Visiting Helsinki in December 2012, I was keen to check out the final events during its status as World Design Capital 2012 – a year-long event which celebrates cities using design as a tool to reinvent themselves and improve social, cultural and economic life.
Creative highlights included Kellohalli, an industrial abattoir unit turned restaurant and forum for food chat; which offers a 4 week course for people considering setting up a restaurant. In their final week, participants actually run their restaurants for real. An incredibly simple, yet really powerful way of folks testing their dreams quickly and inexpensively – very tasty too.
Helsinki was European City of Culture back in 2000 and so naturally it feels like culture is pretty well engrained across the city. From the large public art galleries selling local bands’ CDs; the amazing Kaapelli (or Cable Factory) packed full of cultural organisations, galleries, artists and creative businesses; to University cafes which encourage the general public to come chat topical issues with the students. It’s clear that creativity is central to enhancing everything about the city.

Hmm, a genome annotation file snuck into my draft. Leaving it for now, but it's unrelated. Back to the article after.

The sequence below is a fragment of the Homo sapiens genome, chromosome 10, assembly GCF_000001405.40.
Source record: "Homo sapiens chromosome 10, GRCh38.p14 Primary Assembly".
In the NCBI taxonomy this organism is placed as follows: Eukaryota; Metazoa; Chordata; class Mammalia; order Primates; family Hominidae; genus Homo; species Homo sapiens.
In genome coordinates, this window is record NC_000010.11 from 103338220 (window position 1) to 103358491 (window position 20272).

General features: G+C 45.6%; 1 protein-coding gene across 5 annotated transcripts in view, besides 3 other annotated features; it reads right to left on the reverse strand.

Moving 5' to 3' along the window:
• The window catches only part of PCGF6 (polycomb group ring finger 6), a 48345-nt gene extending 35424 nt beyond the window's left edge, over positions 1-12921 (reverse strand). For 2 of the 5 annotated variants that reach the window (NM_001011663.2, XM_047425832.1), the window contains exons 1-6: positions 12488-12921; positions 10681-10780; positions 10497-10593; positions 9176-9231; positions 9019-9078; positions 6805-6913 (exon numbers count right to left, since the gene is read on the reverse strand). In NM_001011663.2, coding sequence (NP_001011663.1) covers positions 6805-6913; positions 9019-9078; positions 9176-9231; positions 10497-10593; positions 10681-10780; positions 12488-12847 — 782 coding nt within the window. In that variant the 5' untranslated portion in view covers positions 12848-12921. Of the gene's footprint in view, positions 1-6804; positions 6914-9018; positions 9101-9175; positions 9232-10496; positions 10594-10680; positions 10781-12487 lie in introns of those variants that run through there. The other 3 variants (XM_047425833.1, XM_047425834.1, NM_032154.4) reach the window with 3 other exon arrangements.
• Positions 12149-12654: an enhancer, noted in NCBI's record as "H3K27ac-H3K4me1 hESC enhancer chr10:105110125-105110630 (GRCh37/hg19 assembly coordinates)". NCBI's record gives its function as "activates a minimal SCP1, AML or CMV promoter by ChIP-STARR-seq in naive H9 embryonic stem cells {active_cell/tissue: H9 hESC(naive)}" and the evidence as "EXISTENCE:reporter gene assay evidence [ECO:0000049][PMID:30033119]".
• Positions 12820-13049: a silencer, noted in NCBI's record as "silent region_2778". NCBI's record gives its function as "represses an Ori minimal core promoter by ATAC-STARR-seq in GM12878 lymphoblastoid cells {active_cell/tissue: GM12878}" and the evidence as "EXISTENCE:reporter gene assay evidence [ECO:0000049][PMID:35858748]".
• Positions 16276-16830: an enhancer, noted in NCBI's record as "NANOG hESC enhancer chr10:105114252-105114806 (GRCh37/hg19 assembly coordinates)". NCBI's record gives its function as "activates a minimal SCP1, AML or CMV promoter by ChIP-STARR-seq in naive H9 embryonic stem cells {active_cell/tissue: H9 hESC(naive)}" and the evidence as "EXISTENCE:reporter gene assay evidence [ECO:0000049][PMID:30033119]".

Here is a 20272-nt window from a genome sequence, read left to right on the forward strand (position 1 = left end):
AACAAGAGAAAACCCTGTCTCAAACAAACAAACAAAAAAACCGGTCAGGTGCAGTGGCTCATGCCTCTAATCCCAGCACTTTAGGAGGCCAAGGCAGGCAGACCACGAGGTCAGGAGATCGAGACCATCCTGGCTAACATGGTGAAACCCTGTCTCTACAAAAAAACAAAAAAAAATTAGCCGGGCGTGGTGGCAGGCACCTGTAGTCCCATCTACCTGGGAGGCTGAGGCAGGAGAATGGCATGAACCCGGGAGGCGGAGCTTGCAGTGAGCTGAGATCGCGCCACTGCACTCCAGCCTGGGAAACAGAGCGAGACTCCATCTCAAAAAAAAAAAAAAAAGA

University cafe welcomes everyone in to chat.
The recently built, sculptural but beautifully functional, Kamppi Chapel of Silence has been loving created in curved fir wood and is a space for finding peace rather than religion, amidst the hectic centre of the city. It’s a pretty immense space to sit and reflect.
Kamppi Chapel of Silence
There are so many small underground activities happening city-wide. Free downloadable maps created by individuals and art collectives guide you around the city depending on your interests – the design district, the underground art scene, the font walk of cool typefaces, and the secret light gardens of Helsinki map – taking you around hidden areas lit up by artist light installations.
Secret light gardens of Helsinki walk – artist light installations
These low-tech innovations were some of my favourites – using existing minimal resources and assets and a lot of human capital, people offer immense experiences, create conversation and inspire others to do more – really improving the culture of their place.
Helsinki has been a useful place to gain a new perspective on how both the small and big fish can work together to benefit the whole collective cultural pool and broader ecology. All it takes is a group of creative passionate people to kick-start it.